Most of us living in Singapore are familiar with CPF - it’s where a large portion of our paycheck goes to every month. But we may not be as familiar with the Supplementary Retirement Scheme (SRS). Unlike our CPF, which is a mandatory social security savings scheme, participation in the SRS is voluntary. It was designed to play a complementary role to our CPF savings, which are meant for housing and medical needs, and a basic income in retirement.
One of the main reasons why Singaporeans choose to open an SRS account is for tax relief. Singaporeans and PRs can contribute up to $15,300 in their SRS accounts each year, and the amount contributed is tax-exempt. Also, it’s important to note that SRS tax benefits are on top of your CPF top-up tax relief. You can read more here about whether you should invest for retirement using your SRS.
Here are 6 myths you may have heard – and believed – about SRS accounts:
Myth #1: SRS is only for Singaporeans
All Singaporeans, Permanent Residents and foreigners living in Singapore are eligible to open an SRS account. The only requirements are that you must be at least 10 years old, and are not an undischarged bankrupt.
You can start contributing to your SRS the moment you open an SRS account, as long as you earned any form of income (including directors’ fees) in the current year. You can contribute to the SRS up to any age, until the point where you make the first withdrawal from your SRS account.
Myth #2 - SRS is part of CPF
SRS is not part of your CPF - it is a voluntary scheme that complements your CPF savings for retirement. You can contribute any amount to your SRS accounts and as many times as wish within the year, subject up to to a maximum contribution cap of S$15,300 for Singaporeans and PRs, and S$35,700 for foreigners per year.
In fact, the SRS is not administered by CPF. It is operated by the three local banks (DBS, OCBC, UOB), and administered by the Inland Revenue Authority of Singapore (IRAS).
Myth #3 - You can have multiple SRS accounts
Unlike brokerage accounts, you can only have one SRS account at any point in time. It’s actually an offence to open SRS accounts with more than one operator and there are penalties involved.
There are currently three SRS operators: DBS, OCBC and UOB. To start making contributions to the SRS, you must first open an SRS account with one of these banks. If you decide you want to switch to another SRS operator, you can apply to transfer your SRS account.
if you previously had an SRS account, but had withdrawn all the funds in it after having attained the relevant retirement age or on medical grounds and then closed it, you will also not be permitted to open a new account.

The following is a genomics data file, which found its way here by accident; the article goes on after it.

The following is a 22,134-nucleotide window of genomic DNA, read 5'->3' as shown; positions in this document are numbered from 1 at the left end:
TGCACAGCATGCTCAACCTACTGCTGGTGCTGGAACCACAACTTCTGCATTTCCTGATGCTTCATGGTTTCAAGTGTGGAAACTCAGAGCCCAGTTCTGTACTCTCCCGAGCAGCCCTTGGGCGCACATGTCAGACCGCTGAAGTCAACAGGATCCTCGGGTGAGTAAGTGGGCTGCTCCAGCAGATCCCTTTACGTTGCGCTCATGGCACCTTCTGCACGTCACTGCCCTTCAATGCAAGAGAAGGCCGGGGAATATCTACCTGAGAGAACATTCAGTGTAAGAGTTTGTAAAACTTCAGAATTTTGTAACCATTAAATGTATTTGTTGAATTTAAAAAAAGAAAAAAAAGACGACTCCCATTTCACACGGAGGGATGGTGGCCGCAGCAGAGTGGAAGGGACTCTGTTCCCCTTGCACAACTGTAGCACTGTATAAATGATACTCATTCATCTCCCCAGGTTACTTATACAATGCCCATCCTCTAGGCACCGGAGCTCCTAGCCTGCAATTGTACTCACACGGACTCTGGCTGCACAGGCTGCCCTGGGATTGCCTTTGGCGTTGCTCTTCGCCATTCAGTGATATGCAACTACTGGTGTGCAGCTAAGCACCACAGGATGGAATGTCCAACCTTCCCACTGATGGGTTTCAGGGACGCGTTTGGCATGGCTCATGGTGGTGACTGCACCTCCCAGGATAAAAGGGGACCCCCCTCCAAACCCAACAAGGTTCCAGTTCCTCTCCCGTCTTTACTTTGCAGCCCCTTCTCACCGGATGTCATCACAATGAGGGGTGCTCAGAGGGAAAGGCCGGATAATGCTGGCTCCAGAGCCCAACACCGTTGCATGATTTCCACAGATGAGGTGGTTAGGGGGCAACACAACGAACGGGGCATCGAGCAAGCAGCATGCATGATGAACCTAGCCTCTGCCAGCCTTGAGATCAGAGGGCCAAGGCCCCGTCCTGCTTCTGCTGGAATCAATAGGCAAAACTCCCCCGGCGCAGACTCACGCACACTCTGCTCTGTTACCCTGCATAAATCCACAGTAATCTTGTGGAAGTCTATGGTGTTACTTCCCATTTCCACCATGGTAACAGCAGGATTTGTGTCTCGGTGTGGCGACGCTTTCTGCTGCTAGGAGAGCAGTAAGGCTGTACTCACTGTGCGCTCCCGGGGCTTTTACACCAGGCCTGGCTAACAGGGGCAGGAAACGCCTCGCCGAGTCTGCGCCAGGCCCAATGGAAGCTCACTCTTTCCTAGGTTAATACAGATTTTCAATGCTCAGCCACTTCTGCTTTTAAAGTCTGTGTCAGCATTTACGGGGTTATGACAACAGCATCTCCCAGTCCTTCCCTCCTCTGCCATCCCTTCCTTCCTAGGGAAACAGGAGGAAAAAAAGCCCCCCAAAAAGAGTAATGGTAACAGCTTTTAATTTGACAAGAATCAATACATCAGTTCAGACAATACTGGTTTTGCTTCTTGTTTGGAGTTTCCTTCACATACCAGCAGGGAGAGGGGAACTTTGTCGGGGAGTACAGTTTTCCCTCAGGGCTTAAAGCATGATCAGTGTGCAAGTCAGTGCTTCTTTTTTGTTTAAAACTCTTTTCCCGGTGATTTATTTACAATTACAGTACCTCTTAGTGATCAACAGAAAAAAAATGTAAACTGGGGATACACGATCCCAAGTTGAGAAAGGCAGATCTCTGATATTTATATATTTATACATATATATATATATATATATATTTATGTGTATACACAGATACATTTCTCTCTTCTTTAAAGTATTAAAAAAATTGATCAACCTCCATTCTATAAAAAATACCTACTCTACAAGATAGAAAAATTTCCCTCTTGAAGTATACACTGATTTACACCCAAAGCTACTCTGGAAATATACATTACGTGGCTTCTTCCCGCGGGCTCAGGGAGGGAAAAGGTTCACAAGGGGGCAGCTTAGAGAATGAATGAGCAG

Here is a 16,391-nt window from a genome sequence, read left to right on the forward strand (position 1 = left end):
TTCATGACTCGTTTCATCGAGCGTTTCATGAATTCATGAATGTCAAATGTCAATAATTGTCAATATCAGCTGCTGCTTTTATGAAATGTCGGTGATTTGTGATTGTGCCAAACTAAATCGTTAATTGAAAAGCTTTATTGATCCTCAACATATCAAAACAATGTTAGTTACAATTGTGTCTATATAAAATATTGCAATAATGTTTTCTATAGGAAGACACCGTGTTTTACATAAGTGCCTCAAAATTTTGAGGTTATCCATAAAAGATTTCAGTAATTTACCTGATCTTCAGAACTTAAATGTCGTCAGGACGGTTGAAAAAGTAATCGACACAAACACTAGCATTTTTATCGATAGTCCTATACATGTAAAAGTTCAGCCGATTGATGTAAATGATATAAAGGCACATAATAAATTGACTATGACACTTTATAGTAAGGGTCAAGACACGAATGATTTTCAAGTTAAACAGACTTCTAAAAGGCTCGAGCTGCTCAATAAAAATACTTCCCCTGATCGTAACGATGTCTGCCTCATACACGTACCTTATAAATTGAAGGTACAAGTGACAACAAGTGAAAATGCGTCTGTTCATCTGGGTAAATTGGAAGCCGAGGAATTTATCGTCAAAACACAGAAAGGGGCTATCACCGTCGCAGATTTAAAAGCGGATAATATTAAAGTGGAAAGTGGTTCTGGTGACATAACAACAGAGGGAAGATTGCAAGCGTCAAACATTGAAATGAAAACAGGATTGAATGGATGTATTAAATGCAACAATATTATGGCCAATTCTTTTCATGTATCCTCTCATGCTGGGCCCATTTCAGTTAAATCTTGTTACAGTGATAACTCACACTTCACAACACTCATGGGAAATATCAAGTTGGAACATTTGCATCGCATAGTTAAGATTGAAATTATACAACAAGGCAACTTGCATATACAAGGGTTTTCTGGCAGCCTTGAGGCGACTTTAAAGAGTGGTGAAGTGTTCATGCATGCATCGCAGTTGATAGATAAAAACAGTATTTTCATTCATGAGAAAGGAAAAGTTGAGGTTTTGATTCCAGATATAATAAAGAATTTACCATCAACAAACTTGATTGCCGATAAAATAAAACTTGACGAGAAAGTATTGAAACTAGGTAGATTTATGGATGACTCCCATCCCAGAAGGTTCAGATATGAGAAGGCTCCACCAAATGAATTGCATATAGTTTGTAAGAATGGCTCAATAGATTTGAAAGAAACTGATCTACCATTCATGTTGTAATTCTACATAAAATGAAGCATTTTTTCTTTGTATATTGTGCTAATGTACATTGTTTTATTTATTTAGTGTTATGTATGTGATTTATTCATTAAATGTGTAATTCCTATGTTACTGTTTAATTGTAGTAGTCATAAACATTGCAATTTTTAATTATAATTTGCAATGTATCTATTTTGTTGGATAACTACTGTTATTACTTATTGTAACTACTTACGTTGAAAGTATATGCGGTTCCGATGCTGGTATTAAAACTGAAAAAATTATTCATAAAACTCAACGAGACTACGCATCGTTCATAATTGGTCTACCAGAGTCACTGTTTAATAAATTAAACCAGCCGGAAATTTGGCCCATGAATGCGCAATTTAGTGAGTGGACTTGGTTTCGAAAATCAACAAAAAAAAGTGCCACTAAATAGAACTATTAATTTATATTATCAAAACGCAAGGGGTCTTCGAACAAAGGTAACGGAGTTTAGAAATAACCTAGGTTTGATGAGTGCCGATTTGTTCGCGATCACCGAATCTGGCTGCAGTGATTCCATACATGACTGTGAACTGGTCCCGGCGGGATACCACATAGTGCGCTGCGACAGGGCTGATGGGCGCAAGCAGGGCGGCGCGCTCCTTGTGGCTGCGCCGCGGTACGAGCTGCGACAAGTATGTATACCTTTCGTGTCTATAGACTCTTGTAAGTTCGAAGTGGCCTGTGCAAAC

Myth #4 - Your SRS funds are locked away until you reach a certain age
Unlike CPF, SRS funds aren’t locked up. You can actually withdraw funds from your SRS account at any time prior to retirement, although this will be subject to a penalty of 5%, and 100% of the withdrawal amount will be taxable.
This provides investors with a liquidity option if they need to use the funds in their SRS account. Although you should consider whether you require the funds in the short-term prior to contributing to your SRS account, because making premature withdrawals can leave you paying more in penalties and taxes than what you initially intended.
There are a few specific scenarios where you can withdraw your money from the SRS account with no penalty imposed, such as withdrawal on medical grounds or terminal illness, and 50% of the withdrawal amount will be subject to tax, with certain exemptions. Foreigners (non-PRs) can also withdraw in one lump sum with no penalty if they have maintained the SRS account for at least 10 years from the date of the first contribution, and 50% of the withdrawal amount will be taxable.
Read more here on taxes and penalties on SRS withdrawal
Myth #5 Only you can contribute to your SRS
Your employer can also contribute to your SRS on your behalf, provided that you have given written instruction or authorisation to your employers to do so. If your employer contributes to your SRS account, it’s considered part of your remuneration and such contributions are taxable. Based on the information provided by the SRS operator, you will then be given tax relief for such contributions in the subsequent year of assessment.
For foreigners working in Singapore, this can be a good alternative to corporate pension plans.
Myth #6 - Your SRS withdrawals must be in cash
The funds in your SRS account can be withdrawn in two ways: in cash and in the form of investments which go directly to your Central Depository (CDP) account. This means that you won’t need to liquidate your SRS investments when you withdraw and incur the transactions costs. You can only withdraw your SRS in the form of investments under a few scenarios which qualify for the 50% tax concession:
- Withdrawal on or after statutory retirement age
- Withdrawal on medical grounds
- Withdrawal in full by a foreigner, if he is neither a Singapore citizen or PR on the date of withdrawal and 10 years preceding, and maintained his SRS account for at least 10 years from the date of the first contribution
Premature withdrawals must be made in cash, and the investments must be liquidated before the sale proceeds are withdrawn in cash from the SRS account.